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1-350 To Colonel Ralph D. Mershon, May 21, 1934

1934
   
Publisher: The Johns Hopkins University Press
Date: May 21, 1934



To Colonel Ralph D. Mershon

May 21, 1934 [Chicago, Illinois]

My dear Colonel Mershon:

I have just returned from the R.O.T.C. Conference at Purdue, which your Committee arranged. In the unavoidable absence of Colonel Robbins and General Gignilliat I had to preside. A list of those attending is attached.1

A full report on the affair will, of course, be sent to you by Colonel Bishop but I thought you would be interested to get an early impression of how the Conference went off. To me it seemed a much more profitable and satisfactory gathering than at Lehigh last year. Of course, we knew a little better how to arrange and stage manage the affair, and many of the army officers attending, and some of the professors, had read the report of the Lehigh meeting.

This time I arranged to have college deans function as chairman of every committee, and towards the close of the committees’ private discussions I emphasized our desire for the views of the college deans rather than for those of the army officers. These committees took their work very seriously and gathered in committee conferences at every opportunity. For instance, on the first evening after a dinner at which fifty members of the Purdue faculty were present, and where we were so fortunate as to have two unusually fine after dinner talkers— far above the usual standard, some of the committees pursued their discussion until one in the morning. Some turned out at an early hour the following morning and got in a hour’s additional committee debate before the general session opened at 9:30.

A number of the college presidents, or deans, expressed to me their enthusiasm for the benefits they had received from this conference. In general, their various statements reflected this view—that they had arrived with an interest in the R.O.T.C. thinking they knew a great deal about the activities, and they found that their knowledge was exceedingly superficial and that they were leaving with a broader understanding and assurance that with the knowledge they had attained they could do a great deal for the protection, or the maintenance, or the improvement of their local R.O.T.C. units. They had all heard the expression of a great many points of view. They heard how various difficulties were quite satisfactorily met in various institutions. They were often astonished to learn how completely the R.O.T.C. activity had been integrated into college affairs, whereas in their own institutions this was not the case. Altogether, they acquired a mass of valuable information which I am sure will be very helpful in the faculty attitude of their particular colleges or universities regarding the R.O.T.C.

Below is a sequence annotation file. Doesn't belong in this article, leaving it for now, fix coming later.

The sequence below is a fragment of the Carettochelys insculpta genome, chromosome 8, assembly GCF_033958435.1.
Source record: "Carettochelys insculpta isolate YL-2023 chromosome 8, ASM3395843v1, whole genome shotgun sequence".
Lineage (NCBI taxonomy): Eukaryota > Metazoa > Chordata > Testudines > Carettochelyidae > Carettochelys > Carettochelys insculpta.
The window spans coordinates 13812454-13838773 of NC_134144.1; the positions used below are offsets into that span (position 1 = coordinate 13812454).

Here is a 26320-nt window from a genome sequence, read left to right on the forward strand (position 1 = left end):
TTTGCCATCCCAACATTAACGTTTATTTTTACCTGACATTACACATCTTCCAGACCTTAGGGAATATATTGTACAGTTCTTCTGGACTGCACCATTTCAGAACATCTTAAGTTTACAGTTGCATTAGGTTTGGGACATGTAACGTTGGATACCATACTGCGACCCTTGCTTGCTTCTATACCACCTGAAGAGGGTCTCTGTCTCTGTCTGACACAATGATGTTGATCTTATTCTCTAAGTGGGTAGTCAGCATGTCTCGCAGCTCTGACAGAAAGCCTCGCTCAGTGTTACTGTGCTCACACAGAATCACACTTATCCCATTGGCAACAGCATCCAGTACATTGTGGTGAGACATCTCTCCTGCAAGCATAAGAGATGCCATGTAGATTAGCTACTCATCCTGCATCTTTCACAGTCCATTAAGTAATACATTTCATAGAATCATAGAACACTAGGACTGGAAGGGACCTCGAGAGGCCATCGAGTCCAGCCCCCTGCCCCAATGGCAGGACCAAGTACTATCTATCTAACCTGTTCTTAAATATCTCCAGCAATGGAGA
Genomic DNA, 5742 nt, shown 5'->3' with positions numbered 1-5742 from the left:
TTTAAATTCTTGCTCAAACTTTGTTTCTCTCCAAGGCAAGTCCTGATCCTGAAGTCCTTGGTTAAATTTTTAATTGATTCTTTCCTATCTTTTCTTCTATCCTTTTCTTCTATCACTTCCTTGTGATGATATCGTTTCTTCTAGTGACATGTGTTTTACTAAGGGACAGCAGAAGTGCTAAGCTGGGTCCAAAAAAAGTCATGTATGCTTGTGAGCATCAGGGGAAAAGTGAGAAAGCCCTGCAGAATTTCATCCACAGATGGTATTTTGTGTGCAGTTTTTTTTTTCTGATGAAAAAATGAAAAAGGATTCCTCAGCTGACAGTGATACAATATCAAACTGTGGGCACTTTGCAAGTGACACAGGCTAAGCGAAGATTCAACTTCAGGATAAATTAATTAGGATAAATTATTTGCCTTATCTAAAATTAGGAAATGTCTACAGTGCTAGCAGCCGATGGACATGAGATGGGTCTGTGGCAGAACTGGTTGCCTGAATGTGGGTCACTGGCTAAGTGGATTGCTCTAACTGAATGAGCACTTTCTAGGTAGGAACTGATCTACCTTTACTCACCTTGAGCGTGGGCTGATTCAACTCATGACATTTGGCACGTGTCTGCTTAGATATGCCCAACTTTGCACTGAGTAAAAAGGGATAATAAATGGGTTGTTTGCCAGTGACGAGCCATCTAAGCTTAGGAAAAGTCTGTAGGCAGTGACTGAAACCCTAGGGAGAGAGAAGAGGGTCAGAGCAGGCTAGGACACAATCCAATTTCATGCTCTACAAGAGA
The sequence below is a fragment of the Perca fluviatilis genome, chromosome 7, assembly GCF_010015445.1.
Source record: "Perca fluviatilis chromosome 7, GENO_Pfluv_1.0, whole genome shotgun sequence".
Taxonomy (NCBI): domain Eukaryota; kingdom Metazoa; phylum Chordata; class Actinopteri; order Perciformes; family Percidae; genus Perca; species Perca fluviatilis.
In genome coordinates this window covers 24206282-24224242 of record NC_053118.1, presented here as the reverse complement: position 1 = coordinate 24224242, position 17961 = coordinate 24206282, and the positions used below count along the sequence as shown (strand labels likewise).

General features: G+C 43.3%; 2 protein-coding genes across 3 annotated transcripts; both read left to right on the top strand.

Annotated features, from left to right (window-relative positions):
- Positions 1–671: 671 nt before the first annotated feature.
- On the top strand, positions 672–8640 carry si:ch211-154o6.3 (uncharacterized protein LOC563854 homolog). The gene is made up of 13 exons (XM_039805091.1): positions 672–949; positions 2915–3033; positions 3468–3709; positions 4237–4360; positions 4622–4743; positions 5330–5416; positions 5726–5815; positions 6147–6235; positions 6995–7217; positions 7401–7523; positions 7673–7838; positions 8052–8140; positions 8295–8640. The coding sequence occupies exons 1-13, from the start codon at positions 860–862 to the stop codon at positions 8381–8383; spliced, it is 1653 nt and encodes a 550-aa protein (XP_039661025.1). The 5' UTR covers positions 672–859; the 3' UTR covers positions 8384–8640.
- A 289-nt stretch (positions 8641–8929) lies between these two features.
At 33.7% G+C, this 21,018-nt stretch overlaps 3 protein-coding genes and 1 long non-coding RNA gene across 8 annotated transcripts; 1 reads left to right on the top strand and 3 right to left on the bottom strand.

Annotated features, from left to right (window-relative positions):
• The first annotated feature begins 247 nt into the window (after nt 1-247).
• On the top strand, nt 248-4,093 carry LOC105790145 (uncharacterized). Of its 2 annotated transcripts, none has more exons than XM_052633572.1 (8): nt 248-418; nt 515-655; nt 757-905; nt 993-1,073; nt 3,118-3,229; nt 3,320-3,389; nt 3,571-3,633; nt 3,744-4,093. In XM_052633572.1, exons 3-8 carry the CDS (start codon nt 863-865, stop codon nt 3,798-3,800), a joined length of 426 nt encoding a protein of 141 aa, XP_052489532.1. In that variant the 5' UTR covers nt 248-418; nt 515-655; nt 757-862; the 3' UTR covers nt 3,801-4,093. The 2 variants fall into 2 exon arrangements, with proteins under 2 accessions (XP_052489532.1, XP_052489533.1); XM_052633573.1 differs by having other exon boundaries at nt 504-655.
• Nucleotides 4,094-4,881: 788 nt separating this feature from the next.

For the Army officers, the conference was a tremendous help,—both as to the information they had derived from the experiences and views of others and also particularly because they felt the faculty representative of their own institution would return home prepared to support them strongly and intelligently before the faculty regarding any proper proposal made.

I was tremendously encouraged by the apparent success of this conference. At Lehigh I thought it was an excellent thing. But at Purdue the affair ran off in such a fashion that it impressed me as possibly being a tremendous factor in general improvement of R.O.T.C. conditions in this general section of the West.

The officials of Purdue were most cordial in their hospitality, and all displayed a great interest in the affair. I am very sorry you could not be present, particularly as this is a technical institution and most of its activities are directed along lines which would be of direct interest to you. The turnout of the local R.O.T.C. unit was an unusually fine demonstration of what can be done to bring about the very thing you have had in mind regarding development of young men. I was very much impressed with the splendid showing made by these boys, and it is hard to believe all this had been managed in a very restricted number of hours.

I think Colonel Robbins and General Gignilliat are planning to have a meeting of the Committee to consider some of the points brought up in your letter to me, shortly after the close of Culver, that is in June. General Gignilliat has returned from the Southwest much improved. He arrived in Purdue at Noon of the last day, field inspections having prevented his leaving Culver the day before. Therefore, he had an opportunity to see something of the Conference, and the members had the fortunate opportunity of meeting him and hearing him talk.

Faithfully yours,

Document Copy Text Source: George C. Marshall Papers, Illinois National Guard, George C. Marshall Research Library, Lexington, Virginia.

Document Format: Typed letter.

1. The conference was held May 18-19 at Purdue University, West Lafayette, Indiana. The list of persons attending was not found with the file copy printed here.

Recommended Citation: The Papers of George Catlett Marshall, ed. Larry I. Bland and Sharon Ritenour Stevens (Lexington, Va.: The George C. Marshall Foundation, 1981- ). Electronic version based on The Papers of George Catlett Marshall, vol. 1, “The Soldierly Spirit,” December 1880-June 1939 (Baltimore and London: The Johns Hopkins University Press, 1981), pp. 431-433.

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